• Country-by-Country Basis: One strategy under consideration is to allocate and attribute profits on a country-by-country basis. MNEs would have to decide how much of their income to allocate to particular countries based on things like sales, staff, and assets. To prevent profit shifting to low-tax countries, this strategy aims to match profits with economic activity in each nation.
  • Include Particular Income or Activities: Including particular types of income or activities in the tax base is another strategy. Income from intangible assets like intellectual property and profits from online business operations may fall under this category. The aim is to prevent excessive profit shifting and to ensure that various income streams are taxed fairly.
  • Negotiations and OCEd Framework: The OECD is in charge of spearheading the efforts to create a framework for the global corporate minimum tax. Negotiations. To establish an agreement on the definition of the tax base and associated regulations, consultations are required among its member nations. To guarantee a fair and efficient minimum tax regime globally, it is important to develop a consistent and standardized strategy.

What is India intending to do with this new Tax regime?

  • India is urging its G-20 partners to support its proposal to raise the share of taxes paid by multinational companies to the countries where they earn “excess profits.”
  • The proposal aims to address the outdated international tax rules that allow digital giants like Apple or Amazon to book profits in low-tax countries, leading to concerns about tax avoidance.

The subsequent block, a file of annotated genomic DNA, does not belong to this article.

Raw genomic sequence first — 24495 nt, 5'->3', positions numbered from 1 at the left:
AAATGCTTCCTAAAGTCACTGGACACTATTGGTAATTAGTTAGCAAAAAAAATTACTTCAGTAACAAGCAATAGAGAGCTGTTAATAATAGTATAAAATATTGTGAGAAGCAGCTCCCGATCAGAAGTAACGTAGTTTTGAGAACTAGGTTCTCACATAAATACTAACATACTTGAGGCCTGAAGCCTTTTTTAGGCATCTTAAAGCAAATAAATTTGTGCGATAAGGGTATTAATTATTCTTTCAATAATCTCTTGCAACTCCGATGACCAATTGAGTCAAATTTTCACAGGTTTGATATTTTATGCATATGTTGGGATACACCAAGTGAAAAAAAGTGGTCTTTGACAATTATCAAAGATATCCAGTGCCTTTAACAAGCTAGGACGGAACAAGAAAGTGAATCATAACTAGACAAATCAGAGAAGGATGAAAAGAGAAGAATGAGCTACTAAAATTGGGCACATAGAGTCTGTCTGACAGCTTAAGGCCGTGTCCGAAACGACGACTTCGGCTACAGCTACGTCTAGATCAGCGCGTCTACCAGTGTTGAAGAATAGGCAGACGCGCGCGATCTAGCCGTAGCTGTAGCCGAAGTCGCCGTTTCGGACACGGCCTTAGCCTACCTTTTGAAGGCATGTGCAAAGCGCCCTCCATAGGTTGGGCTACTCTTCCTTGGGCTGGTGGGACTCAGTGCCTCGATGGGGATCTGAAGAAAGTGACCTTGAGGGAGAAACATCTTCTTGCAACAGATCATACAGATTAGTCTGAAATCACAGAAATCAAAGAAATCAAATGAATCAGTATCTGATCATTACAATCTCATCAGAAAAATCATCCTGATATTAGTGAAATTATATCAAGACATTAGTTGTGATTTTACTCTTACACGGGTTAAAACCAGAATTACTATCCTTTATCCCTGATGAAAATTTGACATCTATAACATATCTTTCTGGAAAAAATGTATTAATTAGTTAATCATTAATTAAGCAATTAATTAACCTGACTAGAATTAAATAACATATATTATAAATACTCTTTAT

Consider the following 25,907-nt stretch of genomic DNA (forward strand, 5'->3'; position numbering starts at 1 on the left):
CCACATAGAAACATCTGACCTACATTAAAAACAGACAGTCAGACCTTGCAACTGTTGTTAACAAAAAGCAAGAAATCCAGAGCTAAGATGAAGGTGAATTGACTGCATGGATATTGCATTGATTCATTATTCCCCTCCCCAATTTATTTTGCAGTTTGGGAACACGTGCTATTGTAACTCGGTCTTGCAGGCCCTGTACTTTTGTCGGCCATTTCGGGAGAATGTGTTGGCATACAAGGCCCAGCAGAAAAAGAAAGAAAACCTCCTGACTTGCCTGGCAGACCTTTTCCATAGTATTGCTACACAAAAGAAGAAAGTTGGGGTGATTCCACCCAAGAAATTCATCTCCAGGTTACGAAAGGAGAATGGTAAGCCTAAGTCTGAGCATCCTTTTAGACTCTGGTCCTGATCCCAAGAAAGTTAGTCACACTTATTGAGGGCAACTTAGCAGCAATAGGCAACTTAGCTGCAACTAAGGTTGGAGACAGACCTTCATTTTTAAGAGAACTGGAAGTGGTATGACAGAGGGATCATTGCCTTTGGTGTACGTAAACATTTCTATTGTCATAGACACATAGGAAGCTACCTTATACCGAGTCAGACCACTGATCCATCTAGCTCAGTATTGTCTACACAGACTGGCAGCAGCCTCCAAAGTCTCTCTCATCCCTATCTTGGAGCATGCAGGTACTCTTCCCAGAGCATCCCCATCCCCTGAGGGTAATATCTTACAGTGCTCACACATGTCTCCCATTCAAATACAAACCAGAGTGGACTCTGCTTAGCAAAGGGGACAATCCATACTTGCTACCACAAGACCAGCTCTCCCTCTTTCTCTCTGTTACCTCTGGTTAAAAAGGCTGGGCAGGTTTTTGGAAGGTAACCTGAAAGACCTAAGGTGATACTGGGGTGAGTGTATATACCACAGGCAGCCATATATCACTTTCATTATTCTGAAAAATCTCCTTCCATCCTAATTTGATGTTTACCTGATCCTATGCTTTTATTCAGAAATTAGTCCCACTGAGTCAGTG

• More than 140 countries reached a deal in 2021 to overhaul these tax rules, with implementation planned to begin next year. The deal includes a minimum 15% tax on large global firms and an additional 25% tax on “excess profits” defined by the OECD.
  • However, there are issues with the multilateral agreement that forms the basis of a sizable portion of the tax reform proposal. The accord is viewed with scepticism by several nations, which might jeopardize the overall reform initiative.
  • India is pushing for a marked rise in the taxes that multinational corporations pay in the nations where they do business. India specifically requests that a higher share of the 25% fee on excess earnings go to the nations where these businesses operate.
  • India wants to secure a fair distribution of tax revenues and allay worries about multinational firms lowering their tax commitments by lobbying for a bigger percentage of taxing rights on surplus profits.
  • Global corporations with yearly revenues over $22 billion are deemed to be producing excess profits under the agreement if their profits grow at a rate of more than 10% annually. The participating nations are supposed to split the 25% fee on these excess profits.
  • India wants to secure a fair distribution of tax revenues and allay worries about multinational firms lowering their tax commitments by lobbying for a bigger percentage of taxing rights on surplus profits.
  • The outcome of the G-20 meeting’s discussions and negotiations will decide the degree of support for India’s plan and its possible impact on the global corporation tax reform as a whole.